This article was originally published in Deseret News by Hikari Loftus. Below is an excerpt.
Some might call it luck or coincidence that Elder Dan and Sister Colleen McArthur showed up early for a district meeting on a Thursday morning.
But the fact that they were there when a man showed up with a box of priceless missing memories was nothing short of divine in the eyes of my family.
“I think it’s more than interesting that the man who brought the box to church came at a time when 99 days out of 100, there wouldn’t be anyone there,” Elder McArthur said.
The McArthurs, of Mesa, Arizona, were serving in the Pennsylvania Philadelphia Mission of The Church of Jesus Christ of Latter-day Saints in 2014. The man who visited the church building that morning had found a box that had been left behind in a house he’d purchased in Delaware.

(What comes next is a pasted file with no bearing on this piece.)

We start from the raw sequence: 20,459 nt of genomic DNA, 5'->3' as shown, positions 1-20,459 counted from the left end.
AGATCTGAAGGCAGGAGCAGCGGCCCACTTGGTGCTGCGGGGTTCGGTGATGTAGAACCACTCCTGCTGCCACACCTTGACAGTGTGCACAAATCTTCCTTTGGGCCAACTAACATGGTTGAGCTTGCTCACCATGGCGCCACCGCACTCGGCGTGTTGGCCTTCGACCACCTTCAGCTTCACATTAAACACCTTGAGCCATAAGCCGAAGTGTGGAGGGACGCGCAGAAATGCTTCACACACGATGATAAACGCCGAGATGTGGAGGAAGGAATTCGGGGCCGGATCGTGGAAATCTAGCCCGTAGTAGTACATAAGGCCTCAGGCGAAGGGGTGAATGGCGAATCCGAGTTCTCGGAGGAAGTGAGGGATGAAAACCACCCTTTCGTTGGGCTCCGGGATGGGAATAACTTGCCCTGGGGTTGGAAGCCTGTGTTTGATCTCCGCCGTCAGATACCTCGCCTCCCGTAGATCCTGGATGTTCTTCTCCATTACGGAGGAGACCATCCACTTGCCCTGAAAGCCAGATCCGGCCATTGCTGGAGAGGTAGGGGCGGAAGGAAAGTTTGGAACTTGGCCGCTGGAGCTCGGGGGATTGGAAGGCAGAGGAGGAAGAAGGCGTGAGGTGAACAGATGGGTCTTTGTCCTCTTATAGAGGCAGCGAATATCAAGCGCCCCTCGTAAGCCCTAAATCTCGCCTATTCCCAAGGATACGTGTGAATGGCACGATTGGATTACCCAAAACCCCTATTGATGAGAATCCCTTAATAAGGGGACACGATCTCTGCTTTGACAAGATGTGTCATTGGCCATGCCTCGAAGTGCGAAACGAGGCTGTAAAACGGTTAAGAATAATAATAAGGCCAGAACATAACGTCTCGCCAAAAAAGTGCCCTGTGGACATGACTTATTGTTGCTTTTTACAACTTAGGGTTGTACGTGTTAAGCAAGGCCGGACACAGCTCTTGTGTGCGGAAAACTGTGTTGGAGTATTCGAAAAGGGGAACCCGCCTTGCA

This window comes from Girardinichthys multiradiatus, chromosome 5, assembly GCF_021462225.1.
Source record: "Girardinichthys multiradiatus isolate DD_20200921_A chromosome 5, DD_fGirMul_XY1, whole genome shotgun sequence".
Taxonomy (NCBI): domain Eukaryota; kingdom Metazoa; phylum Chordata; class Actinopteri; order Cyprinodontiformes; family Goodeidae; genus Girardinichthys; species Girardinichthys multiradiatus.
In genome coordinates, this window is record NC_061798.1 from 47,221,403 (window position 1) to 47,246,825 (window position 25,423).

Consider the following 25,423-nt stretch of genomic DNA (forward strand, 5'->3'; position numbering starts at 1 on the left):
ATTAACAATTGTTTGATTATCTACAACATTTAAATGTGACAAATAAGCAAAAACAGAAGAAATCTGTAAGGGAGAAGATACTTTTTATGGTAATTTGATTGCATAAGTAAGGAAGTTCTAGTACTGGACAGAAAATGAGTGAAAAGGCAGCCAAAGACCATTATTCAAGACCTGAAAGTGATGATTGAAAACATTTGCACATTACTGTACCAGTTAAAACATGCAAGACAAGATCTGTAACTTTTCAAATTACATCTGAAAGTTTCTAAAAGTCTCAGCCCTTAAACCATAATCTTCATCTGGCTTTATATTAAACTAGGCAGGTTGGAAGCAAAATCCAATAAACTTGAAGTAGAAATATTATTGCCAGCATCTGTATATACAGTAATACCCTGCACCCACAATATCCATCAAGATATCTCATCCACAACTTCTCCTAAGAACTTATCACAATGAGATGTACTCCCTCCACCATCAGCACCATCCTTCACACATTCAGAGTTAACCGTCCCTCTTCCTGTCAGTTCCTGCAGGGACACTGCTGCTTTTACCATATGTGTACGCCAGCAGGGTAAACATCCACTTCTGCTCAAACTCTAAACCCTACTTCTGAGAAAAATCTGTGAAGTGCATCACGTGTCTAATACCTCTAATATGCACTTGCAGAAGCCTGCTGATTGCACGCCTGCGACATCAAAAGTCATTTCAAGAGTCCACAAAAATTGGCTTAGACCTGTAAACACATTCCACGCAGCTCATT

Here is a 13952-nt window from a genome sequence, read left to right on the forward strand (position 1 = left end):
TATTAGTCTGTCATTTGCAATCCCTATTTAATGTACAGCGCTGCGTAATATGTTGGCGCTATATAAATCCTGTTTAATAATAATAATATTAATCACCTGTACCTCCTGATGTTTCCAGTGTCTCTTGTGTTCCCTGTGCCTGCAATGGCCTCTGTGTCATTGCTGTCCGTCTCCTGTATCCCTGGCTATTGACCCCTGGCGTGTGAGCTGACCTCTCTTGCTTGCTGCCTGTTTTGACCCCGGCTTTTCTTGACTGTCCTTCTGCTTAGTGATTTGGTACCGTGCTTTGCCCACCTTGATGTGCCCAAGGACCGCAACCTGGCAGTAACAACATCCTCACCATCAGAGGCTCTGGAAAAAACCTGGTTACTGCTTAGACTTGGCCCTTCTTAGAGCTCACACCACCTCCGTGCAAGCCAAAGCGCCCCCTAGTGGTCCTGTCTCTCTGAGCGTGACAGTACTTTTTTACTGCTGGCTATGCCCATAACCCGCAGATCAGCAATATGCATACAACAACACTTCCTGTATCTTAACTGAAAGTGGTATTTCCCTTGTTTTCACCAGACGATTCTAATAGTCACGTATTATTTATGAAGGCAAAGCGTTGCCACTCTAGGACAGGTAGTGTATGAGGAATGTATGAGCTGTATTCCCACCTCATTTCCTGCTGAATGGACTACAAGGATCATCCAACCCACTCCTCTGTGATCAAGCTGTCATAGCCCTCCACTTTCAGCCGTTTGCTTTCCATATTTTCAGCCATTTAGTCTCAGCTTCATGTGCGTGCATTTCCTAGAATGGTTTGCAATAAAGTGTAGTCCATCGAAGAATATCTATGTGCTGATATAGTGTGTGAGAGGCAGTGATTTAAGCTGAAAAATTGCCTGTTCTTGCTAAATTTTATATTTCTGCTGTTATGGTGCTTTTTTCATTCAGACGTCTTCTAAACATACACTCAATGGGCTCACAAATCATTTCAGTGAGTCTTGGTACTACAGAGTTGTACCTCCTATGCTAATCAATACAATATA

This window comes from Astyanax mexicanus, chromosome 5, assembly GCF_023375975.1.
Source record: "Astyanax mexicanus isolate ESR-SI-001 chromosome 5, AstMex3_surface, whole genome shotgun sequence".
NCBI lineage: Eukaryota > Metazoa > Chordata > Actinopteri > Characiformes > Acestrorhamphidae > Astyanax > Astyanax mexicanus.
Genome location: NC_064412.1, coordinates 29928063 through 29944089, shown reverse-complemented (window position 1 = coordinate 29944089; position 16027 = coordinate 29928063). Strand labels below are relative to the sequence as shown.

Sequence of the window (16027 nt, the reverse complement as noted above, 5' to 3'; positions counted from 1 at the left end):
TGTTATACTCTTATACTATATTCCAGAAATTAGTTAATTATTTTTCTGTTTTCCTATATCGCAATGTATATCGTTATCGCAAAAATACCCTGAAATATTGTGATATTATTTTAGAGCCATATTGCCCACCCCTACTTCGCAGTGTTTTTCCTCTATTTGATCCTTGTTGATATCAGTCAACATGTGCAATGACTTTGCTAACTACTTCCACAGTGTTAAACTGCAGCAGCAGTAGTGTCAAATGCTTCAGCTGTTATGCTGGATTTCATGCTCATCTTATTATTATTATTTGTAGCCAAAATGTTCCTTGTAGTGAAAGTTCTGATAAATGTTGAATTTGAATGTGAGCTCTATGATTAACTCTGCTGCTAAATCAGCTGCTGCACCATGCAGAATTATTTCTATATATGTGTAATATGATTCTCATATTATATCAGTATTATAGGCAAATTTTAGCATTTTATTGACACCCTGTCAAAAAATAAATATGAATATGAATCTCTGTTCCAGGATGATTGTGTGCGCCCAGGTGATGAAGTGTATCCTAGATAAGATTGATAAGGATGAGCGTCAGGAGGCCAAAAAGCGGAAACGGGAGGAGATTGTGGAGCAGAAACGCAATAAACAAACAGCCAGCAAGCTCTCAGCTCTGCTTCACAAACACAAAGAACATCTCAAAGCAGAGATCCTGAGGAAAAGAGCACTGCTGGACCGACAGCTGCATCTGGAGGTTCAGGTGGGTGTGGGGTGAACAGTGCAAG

After a quick inspection, it became obvious the box belonged to someone of the Mormon faith. So the homeowner found a local church to deliver the box to in hopes that someone could return it to the rightful owner.
Flash back 13 years when my family packed up our home in Sandy and moved across the country to Pennsylvania. When the moving truck arrived, it became clear that there were a number of items missing. Among those was a single box containing all of my father’s personal history and records. We’re talking everything from elementary school photos and church ordination certificates to eight volumes of journals and other LDS mission paraphernalia from his time in the Japan Central Mission.
We assumed theft or carelessness and concluded that the box of records, which would hold no value for anyone else, had most likely ended up in the garbage.
Unlike the other missing items that were mourned and soon replaced, the lost records left a sting that did not lessen with time. In fact, as the years passed and his memories became foggier, we often heard my father lament the loss of those journals and the information they had taken to the grave.
None of us would have ever dreamed they were sitting in a stranger’s basement, untouched, for 13 years. Or that my father’s mission memories would find their way into the hands of missionaries who were in the middle of making their own.
To read the rest of the account, go to Deseret News.